# Bayes Classifier with Asymmetric Costs

Thanks to Prof. Larry for this problem!

Consider the following binary classification problem. Every individual of a population is associated with an independent replicate of the pair $(\mathbf{X}, Y)$, having known joint distribution and where the (observed) covariate $\mathbf{X}$ has a (marginal) distribution $\pi$, and the (unobserved) response $Y \in \{-1, 1\}$. Suppose the costs of misclassifying an individual with $Y = 1$ and $Y = -1$ are $a > 0$ and $b > 0$, respectively. What’s the Bayes decision rule?

A classification rule, say $g$, is a function of $\mathbf{X}$ taking values in $\{-1, 1\}$. We incur a loss when,

• $Y=1$ and we predict $-1$ (i.e $g(\mathbf{X}) = -1$). The loss in this case is $a$.
• $Y=-1$ and we predict $1$ (i.e $g(\mathbf{X}) = 1$). The loss in this case is $b$.

Thus, the expected loss or cost $L(g)$ of using the classification rule $g$ may be expressed as

To compute the above expected loss, it is useful to define the following quantities. Define the random variable,

Moreover,

• $R_1$ denotes the set of $\mathbf{X}$’s on which $g$ takes the value $1$.
• Similarly, $R_{-1}$ denotes the set of $\mathbf{X}$’s on which $g$ takes the value $-1$.

A touch of algebra yields, %

This enables us to compute the expected cost as %

Thus the Bayes decision rule, $g^*$ that minimizes the cost is the one with regions $R_1, R_{-1}$ chosen to minimize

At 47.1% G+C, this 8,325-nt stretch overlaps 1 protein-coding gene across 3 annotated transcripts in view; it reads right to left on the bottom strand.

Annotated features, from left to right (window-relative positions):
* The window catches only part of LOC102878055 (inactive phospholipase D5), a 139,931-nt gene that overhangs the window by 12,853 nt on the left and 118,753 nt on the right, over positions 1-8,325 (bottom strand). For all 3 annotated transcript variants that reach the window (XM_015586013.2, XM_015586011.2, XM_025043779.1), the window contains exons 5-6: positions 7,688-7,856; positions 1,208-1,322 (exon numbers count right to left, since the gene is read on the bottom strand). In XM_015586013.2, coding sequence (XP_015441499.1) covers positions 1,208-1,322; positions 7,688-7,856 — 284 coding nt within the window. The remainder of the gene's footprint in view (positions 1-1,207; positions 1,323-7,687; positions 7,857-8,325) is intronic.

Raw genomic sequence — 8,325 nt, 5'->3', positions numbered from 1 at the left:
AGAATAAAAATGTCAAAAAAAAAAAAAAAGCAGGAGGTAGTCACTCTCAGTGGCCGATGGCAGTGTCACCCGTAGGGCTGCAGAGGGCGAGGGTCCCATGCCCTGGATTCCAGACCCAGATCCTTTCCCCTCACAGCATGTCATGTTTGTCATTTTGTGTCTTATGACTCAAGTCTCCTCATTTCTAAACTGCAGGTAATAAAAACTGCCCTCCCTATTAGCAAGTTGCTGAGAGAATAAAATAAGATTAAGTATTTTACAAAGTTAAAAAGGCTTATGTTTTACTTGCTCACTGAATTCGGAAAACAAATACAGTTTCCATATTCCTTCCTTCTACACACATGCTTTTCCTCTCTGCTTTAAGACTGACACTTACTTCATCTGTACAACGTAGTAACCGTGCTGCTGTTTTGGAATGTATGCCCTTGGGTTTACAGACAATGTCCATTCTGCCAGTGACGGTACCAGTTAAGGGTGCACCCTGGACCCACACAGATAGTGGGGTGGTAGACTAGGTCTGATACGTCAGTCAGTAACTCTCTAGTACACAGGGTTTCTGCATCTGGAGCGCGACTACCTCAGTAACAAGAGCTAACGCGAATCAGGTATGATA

How do we choose these regions? Pick any $\mathbf{x}$. If $% $ then we want that $\mathbf{x}$ to be part of $R_{-1}$ since otherwise that $\mathbf{x}$ would only serve to increase the above expression. This yields

and

Since by definition

checking if $% $ amounts to checking if

Similarly, checking if $\eta(\mathbf{x}) \ge 0,$ amounts to checking if

This yields the optimum decision rule,

Intuitively, if $a$ is much larger than $b$, then we care much more about (not) misclassifying $Y = 1$ which makes us more likely to classify a given covariate $\mathbf{x}$ as $1$. The decision rule derived above satisfies this intuition. In the limit $a \to \infty$, it is easy to see that the classifier will always classify an observation as $1$. Finally, when $a$ and $b$ are the same, we recover the original Bayes classifier which simply looks at which response is most likely: